Whiting Forest of Dow Gardens features 54 acres of woodlands, ponds, apple orchard, meadows, and stream. Guests of all ages and abilities are immersed in the forest on the nation’s longest canopy walk, 1,400 feet long, soaring up to 40 feet above the ground. The Alden B. Dow-designed Whiting home now welcomes guests as a Visitor Center. Other features include a playground, apple orchard, Whiting Forest Cafe, restoration of Snake Creek, and two pedestrian bridges.
You can see more in Rhonda’s Tulips gallery on Flickr.
Wikipedia explains that the The Tridge is a three-way wooden footbridge spanning the junction of the Chippewa and Tittabawassee Rivers near downtown Midland that opened in 1981. It consists of one 31′ tall central pillar supporting three 180′ long by 8′ wide spokes. This apparently globally unique structure was built by Gerace Construction of Midland who add:
The walkways are eight feet, three inches wide, and the triangular observation area in the center measures 35 feet per side. The wooden decking and beams filled six train cars. Although the majority of the Tridge is wood, there are 20 tons of steel in the structure in the form of bolts and connectors. A cofferdam – an enclosed circular cell formed from steel sheet piling – was driven into the river bed and then pumped dry to keep water out while the central concrete pier was built. A causeway – essentially a road in the middle of the river – was built from concrete rubble to allow a crane to approach the center construction area.
The Kuriositas has a nice aerial view of the Tridge too!
“He errs who thinks Santa enters through the chimney. Santa enters through the heart.”
– Charles W. Howard
The Charles W. Howard Santa Claus School in Midland was established in 1937 and is the longest continuously running Santa Claus School in the world. The school is a nonprofit and seeks to uphold the traditions and history of Santa Claus and to help its students improve their presentations of Santa Claus. A nice feature on the school in the LA Times explains that:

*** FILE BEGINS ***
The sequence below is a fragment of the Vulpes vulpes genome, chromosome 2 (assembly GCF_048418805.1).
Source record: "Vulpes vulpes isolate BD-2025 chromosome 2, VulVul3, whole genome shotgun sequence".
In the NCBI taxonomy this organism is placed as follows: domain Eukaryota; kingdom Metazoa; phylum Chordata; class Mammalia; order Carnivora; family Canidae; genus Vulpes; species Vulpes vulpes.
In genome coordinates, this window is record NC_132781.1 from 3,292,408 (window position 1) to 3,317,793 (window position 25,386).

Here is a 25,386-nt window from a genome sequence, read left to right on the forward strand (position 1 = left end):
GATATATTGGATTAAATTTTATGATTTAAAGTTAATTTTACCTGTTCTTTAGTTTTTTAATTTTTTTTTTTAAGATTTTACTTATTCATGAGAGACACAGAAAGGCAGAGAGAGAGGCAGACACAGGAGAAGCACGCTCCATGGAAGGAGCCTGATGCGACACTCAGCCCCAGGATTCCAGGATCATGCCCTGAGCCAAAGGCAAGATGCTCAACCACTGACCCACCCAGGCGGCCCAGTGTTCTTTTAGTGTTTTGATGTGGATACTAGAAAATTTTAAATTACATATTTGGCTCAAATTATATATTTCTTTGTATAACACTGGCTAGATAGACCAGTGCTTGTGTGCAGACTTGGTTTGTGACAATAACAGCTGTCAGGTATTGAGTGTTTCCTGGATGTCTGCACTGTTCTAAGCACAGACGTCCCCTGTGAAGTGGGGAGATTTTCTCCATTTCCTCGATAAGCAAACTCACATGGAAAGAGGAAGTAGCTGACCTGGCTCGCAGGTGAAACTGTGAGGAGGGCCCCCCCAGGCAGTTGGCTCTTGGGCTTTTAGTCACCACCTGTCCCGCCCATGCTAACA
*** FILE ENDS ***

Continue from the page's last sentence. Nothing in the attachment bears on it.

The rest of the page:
Howard, the school founder, was a Santa with an impressive resume that included being St. Nick for Macy’s. He opened the school in 1937 after coming across too many other Santas with frayed beards, shoddy suits and limited knowledge of reindeer. (current director Tom) Valent took over the school in 1986 and retains most of Howard’s original curriculum, along with modern additions such as contract issues and how to endure the rigors of being a mall Santa (get a flu shot and negotiate regular bathroom breaks).
…Valent’s cheerful demeanor belies the seriousness with which he approaches his mission of ensuring that Santa Claus embodies perfection, from fresh breath and clean whiskers to impeccable morals. He’s not here to get these Santas jobs — the school has no placement services. He’s here to make sure that whether they play Santa in malls or parades, or in hospitals, homeless shelters or private parties, they do it flawlessly.
“It’s a privilege to be Santa Claus,” said Valent, who has been Santa Claus himself for 35 years, from Greenland to Midland. “You’re taking on a character that stands for all good things.”
Speaking of Santa, yesterday on Absolute Michigan we had an in-depth feature on including charities in your holiday gift plans that might give you chance to share some of that Santa spirit.